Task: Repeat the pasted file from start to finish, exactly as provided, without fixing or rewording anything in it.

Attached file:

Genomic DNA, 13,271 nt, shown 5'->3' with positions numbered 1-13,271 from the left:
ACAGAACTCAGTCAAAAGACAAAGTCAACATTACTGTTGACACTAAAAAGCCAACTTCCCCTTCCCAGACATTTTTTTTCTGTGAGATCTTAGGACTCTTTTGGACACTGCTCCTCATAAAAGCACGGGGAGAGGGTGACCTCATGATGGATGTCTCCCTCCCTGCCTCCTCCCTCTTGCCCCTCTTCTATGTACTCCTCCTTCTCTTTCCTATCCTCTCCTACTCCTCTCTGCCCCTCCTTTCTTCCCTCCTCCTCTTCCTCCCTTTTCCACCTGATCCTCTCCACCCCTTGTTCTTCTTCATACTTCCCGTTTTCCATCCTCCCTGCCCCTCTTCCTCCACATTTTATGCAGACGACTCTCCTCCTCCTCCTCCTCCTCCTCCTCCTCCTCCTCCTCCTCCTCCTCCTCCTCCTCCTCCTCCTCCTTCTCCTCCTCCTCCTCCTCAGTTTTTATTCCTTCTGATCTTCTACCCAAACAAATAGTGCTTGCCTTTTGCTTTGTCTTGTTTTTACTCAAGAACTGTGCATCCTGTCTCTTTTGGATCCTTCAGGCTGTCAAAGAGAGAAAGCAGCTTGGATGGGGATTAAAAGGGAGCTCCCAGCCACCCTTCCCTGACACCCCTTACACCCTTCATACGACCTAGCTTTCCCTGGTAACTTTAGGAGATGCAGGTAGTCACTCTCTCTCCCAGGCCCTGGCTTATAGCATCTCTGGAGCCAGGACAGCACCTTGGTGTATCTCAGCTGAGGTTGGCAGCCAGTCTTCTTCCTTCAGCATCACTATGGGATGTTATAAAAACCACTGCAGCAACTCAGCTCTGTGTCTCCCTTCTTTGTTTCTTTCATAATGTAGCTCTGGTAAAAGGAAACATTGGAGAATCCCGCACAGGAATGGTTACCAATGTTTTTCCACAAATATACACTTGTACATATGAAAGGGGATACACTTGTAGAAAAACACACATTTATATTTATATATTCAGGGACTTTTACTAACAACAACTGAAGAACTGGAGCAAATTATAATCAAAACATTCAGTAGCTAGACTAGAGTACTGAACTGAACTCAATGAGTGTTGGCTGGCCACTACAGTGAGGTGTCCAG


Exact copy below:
Genomic DNA, 13,271 nt, shown 5'->3' with positions numbered 1-13,271 from the left:
ACAGAACTCAGTCAAAAGACAAAGTCAACATTACTGTTGACACTAAAAAGCCAACTTCCCCTTCCCAGACATTTTTTTTCTGTGAGATCTTAGGACTCTTTTGGACACTGCTCCTCATAAAAGCACGGGGAGAGGGTGACCTCATGATGGATGTCTCCCTCCCTGCCTCCTCCCTCTTGCCCCTCTTCTATGTACTCCTCCTTCTCTTTCCTATCCTCTCCTACTCCTCTCTGCCCCTCCTTTCTTCCCTCCTCCTCTTCCTCCCTTTTCCACCTGATCCTCTCCACCCCTTGTTCTTCTTCATACTTCCCGTTTTCCATCCTCCCTGCCCCTCTTCCTCCACATTTTATGCAGACGACTCTCCTCCTCCTCCTCCTCCTCCTCCTCCTCCTCCTCCTCCTCCTCCTCCTCCTCCTCCTCCTCCTCCTTCTCCTCCTCCTCCTCCTCAGTTTTTATTCCTTCTGATCTTCTACCCAAACAAATAGTGCTTGCCTTTTGCTTTGTCTTGTTTTTACTCAAGAACTGTGCATCCTGTCTCTTTTGGATCCTTCAGGCTGTCAAAGAGAGAAAGCAGCTTGGATGGGGATTAAAAGGGAGCTCCCAGCCACCCTTCCCTGACACCCCTTACACCCTTCATACGACCTAGCTTTCCCTGGTAACTTTAGGAGATGCAGGTAGTCACTCTCTCTCCCAGGCCCTGGCTTATAGCATCTCTGGAGCCAGGACAGCACCTTGGTGTATCTCAGCTGAGGTTGGCAGCCAGTCTTCTTCCTTCAGCATCACTATGGGATGTTATAAAAACCACTGCAGCAACTCAGCTCTGTGTCTCCCTTCTTTGTTTCTTTCATAATGTAGCTCTGGTAAAAGGAAACATTGGAGAATCCCGCACAGGAATGGTTACCAATGTTTTTCCACAAATATACACTTGTACATATGAAAGGGGATACACTTGTAGAAAAACACACATTTATATTTATATATTCAGGGACTTTTACTAACAACAACTGAAGAACTGGAGCAAATTATAATCAAAACATTCAGTAGCTAGACTAGAGTACTGAACTGAACTCAATGAGTGTTGGCTGGCCACTACAGTGAGGTGTCCAG